Trump Moderating Harsh Stance on Nuclear Deal

Trump Moderating Harsh Stance on Nuclear Deal

Lawmakers say extension of the sanctions relief by beleaguered US President Donald Trump, as required under the 2015 Iran nuclear accord, indicates backtracking on his deal-bashing rhetoric.
The historic agreement was clinched between Iran and six world powers (five permanent members of the UN Security Council plus Germany) to swap sanctions relief for time-bound constraints on Tehran's nuclear program. Trump on Wednesday extended the easing of nuclear sanctions for four months.
"Renewal of sanctions relief was a target of Trump's fiery rhetoric before the [US presidential] election [November 8, 2015]. Decisions by the Trump administration so far suggest that Washington does not intend to reinstate the anti-Iran restrictions," Masoud Goudarzi said in an interview with ICANA on Saturday.
"Trump is now trying to kick the ball into Iran's court by pushing it (Tehran) to violate the JCPOA so that he will not have to fulfill any of his promises to kill the nuclear deal," the MP said, citing the official name of the accord, the Joint Comprehensive Plan of Action. Candidate Trump vehemently condemned the international agreement, seen as the signature achievement and legacy of his Democratic predecessor Barack Obama.

  Unclear Policy
On the campaign trail the hawkish Republican branded the agreement as "the worst deal ever negotiated" and vowed to either undo or rework it.
However despite his openly antagonistic stance, Trump has stopped short of clearly stating what policy he would pursue vis-à-vis the deal.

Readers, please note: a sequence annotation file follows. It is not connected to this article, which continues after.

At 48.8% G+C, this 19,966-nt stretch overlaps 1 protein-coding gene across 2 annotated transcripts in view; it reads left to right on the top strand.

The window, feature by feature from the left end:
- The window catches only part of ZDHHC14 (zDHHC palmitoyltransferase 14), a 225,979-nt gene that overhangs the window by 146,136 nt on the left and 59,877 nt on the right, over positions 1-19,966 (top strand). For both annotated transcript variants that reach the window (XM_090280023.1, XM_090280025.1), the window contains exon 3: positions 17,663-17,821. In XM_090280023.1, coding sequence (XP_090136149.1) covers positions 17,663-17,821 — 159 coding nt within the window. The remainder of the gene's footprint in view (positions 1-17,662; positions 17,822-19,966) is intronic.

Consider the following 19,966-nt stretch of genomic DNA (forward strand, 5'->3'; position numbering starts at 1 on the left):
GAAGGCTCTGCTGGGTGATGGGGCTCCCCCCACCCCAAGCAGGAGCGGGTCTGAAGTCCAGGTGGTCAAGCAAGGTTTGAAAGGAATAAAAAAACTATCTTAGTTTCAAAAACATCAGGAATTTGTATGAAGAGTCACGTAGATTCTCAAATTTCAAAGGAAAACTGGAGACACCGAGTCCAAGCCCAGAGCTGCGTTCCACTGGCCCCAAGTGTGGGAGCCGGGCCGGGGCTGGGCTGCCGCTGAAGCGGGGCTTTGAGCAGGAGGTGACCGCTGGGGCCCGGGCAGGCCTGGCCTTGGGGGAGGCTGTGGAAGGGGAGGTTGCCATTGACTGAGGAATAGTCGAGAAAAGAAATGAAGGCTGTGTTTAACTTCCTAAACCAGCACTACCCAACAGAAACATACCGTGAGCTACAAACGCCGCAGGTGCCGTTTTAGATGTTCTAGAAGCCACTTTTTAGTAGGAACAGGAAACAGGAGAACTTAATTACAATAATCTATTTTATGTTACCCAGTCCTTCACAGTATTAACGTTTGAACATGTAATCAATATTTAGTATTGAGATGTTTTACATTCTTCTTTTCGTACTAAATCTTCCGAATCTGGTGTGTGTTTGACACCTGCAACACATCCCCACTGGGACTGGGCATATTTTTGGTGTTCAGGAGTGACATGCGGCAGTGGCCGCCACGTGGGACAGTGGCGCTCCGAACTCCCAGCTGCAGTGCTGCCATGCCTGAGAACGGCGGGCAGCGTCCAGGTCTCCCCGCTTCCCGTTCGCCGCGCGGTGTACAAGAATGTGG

His administration, in a notification to the US legislature last month, acknowledged that the Islamic Republic was complying with the nuclear restrictions, but said it was launching an inter-agency review of whether the lifting of sanctions against Iran was in the United States' national security interests.
US Secretary of State Rex Tillerson apprised the Congress of that assessment in a letter to House of Representatives Speaker Paul Ryan.
The accord requires the US State Department to notify Congress every 90 days on Iran's compliance.
The Trump administration also reaffirmed commitment to the action plan during the last meeting of a supervisory panel on April 25, despite his anti-accord posturing. The panel, known as the Joint Commission, comprises representatives of all the seven parties to the JCPOA and was established pursuant to the deal to monitor its implementation and handle any dispute that may arise. Under US law, nuclear sanctions can be waived for a maximum of 120 days.
   Confidence on Deal's Durability
Lawmaker Shahrouz Barzegar is confident that Trump would continue to approve the easing of sanctions because otherwise he could face a challenge from his own people and from other parties to the deal, namely Britain, France, China and Russia plus Germany.
"If Trump decides to uphold his electoral pledges and refuses to renew the removal of the sanctions, it would constitute a breach of the JCPOA and he would have to be accountable to (US) public opinion."  
The US regularly extends the suspension of its sanctions, drawing on the findings of the UN nuclear agency's verification of Iran's compliance as well as its own independent probe. While announcing the extension of the sanctions relief on Wednesday, Trump imposed narrow penalties on Iranian and Chinese companies and individuals for contributing to Iran's ballistic missile program.
That prompted the Islamic Republic to add nine US individuals and entities to its list of sanctions for human rights violations and cooperation with Israel.


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